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'Sunday Scaries'

One in seven people contend with stress in the workplace, research by the Office for Health Improvement and Disparities found 53% of people feel anxious about working in person, compared to 6% of people who feel anxious about working from home. Stress is one of the biggest causes of health problems in the workplace with long hours, tight deadlines and ever-increasing demands which can leave you feeling drained, worried, and overwhelmed. A 2018 survey commissioned by LinkedIn found that 80 percent of professionals worry about the upcoming workweek on Sundays.


Many tend to suffer with ‘Sunday Scaries’ which is prone to creep up when enjoying the last hours of the weekend. Sunday Scaries refers to the dread, fear and anxiety people face the day before heading back to work, regularly affecting more than two-thirds of Britons who report work stresses, lack of sleep and looming to-do lists.


Even if we did have a fulfilling weekend and don’t particularly have a stressful work week coming up, we can still get hit with the Sunday Scaries if we frequently associate work with stress. We trigger our fight or flight response when thinking of work and experience a real stress reaction to what we perceive as a threat, creating feelings of work stress whilst being at home. A Clinical Psychologist and Professor at The University of North Carolina stated, “The perceived threat varies—it might be getting up early or being busy, and “on” for several days in a row.”


The Sunday anxiety may also occur because of a social overload that happens during the weekend. This may be more recognisable for people who work hard during the week and designate their weekend as being their primary time for socializing. Research, commissioned by The Office for Health Improvement and Disparities (OHID), found that people turned to social media, binge-watching, and comfort food to distract themselves.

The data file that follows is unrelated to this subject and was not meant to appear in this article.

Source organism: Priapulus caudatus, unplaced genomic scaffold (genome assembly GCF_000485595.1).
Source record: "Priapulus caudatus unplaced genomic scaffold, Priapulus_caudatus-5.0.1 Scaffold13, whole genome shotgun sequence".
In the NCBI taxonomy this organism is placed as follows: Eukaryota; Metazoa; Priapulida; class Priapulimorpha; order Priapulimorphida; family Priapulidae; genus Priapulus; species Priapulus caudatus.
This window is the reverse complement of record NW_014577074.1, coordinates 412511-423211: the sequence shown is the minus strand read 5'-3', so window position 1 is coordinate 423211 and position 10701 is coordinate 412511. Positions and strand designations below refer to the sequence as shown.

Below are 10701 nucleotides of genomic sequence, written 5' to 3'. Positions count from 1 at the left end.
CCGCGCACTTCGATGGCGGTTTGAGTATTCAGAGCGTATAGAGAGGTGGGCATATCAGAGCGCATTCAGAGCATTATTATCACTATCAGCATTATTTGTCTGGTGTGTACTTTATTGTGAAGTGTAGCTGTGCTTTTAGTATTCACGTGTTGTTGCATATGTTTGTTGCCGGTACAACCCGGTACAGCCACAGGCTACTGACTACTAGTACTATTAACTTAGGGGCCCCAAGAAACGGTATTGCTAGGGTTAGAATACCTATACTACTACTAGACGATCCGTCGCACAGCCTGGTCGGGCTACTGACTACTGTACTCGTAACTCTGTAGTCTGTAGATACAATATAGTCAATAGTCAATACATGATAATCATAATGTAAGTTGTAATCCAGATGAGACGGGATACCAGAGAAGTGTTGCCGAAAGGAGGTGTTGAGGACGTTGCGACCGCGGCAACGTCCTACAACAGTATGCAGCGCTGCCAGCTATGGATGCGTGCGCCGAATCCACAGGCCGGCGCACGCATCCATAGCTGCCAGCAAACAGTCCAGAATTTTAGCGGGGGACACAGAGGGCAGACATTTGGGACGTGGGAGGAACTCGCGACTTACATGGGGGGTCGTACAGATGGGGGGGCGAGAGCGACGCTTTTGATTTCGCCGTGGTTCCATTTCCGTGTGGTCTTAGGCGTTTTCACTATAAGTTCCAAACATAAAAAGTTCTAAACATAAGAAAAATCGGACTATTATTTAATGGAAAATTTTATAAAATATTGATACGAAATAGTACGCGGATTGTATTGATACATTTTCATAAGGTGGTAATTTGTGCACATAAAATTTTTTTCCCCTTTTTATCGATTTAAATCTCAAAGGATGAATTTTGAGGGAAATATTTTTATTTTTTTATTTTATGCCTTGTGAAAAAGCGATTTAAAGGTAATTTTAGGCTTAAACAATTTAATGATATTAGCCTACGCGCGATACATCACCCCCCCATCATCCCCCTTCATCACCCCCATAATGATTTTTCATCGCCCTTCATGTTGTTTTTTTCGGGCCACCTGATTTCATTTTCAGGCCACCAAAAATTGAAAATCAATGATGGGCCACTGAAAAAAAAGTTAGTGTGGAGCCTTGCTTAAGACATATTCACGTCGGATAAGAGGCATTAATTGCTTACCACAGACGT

As the minutes pass by on Sunday evening, anxiety symptoms may arise such as, stomach issues, restlessness, irritability, and a vague sense of unease. Here are some tips on how to overcome the ‘Sunday Scaries’:


· Make a Change to your Schedule

· Be Kind to Yourself

· Make Sundays More Enjoyable


Making a change to your schedule and rearranging your plans, allows you to consider whether you’re overbooking yourself. Taking the time to prioritise yourself in your day-to-day tasks is important as well as splitting up your day to ensure you are being more organised with your time. This relives overwhelming feeling of stress and anxiety.


A change to your mindset is crucial to avoid feelings of disappointment from the tasks you didn’t complete over the weekend or the week prior. Getting down on yourself for not doing enough will only worsen the Sunday Scaries, instead be kind to yourself and acknowledge that you can only do your best and focus on things you love such as friends, family, and hobbies.


Making Sunday night enjoyable can help relieve some of your distress. Dedicate Sunday to relaxing activities such as reading a new book, taking a walk or hike, or even taking part in a yoga class. This will enable you to replace your fear and anxiety with something calmer and more peaceful.


International Stress Awareness Week held from the 7th – 11th November focuses on stress management and campaigning against the stigma associated with stress and mental health issues, promoting the importance of employee wellbeing for individuals and organisations.


Wellity want to support your organisations and teams around this crucial topic, we offer sessions that help you to recognise triggers and tells, explore the fundamentals of stress awareness, and learn coping strategies to proactively tackle stress to prevent physical and mental ill-health.


Our training titles include:


• Banishing Burnout

• From Distress to De-Stress

• Stress Awareness Management

• Creating an Energy Management


To find out how you can better support your team around this significant awareness week. Contact our Wellity team on hello@wellityglobal.com

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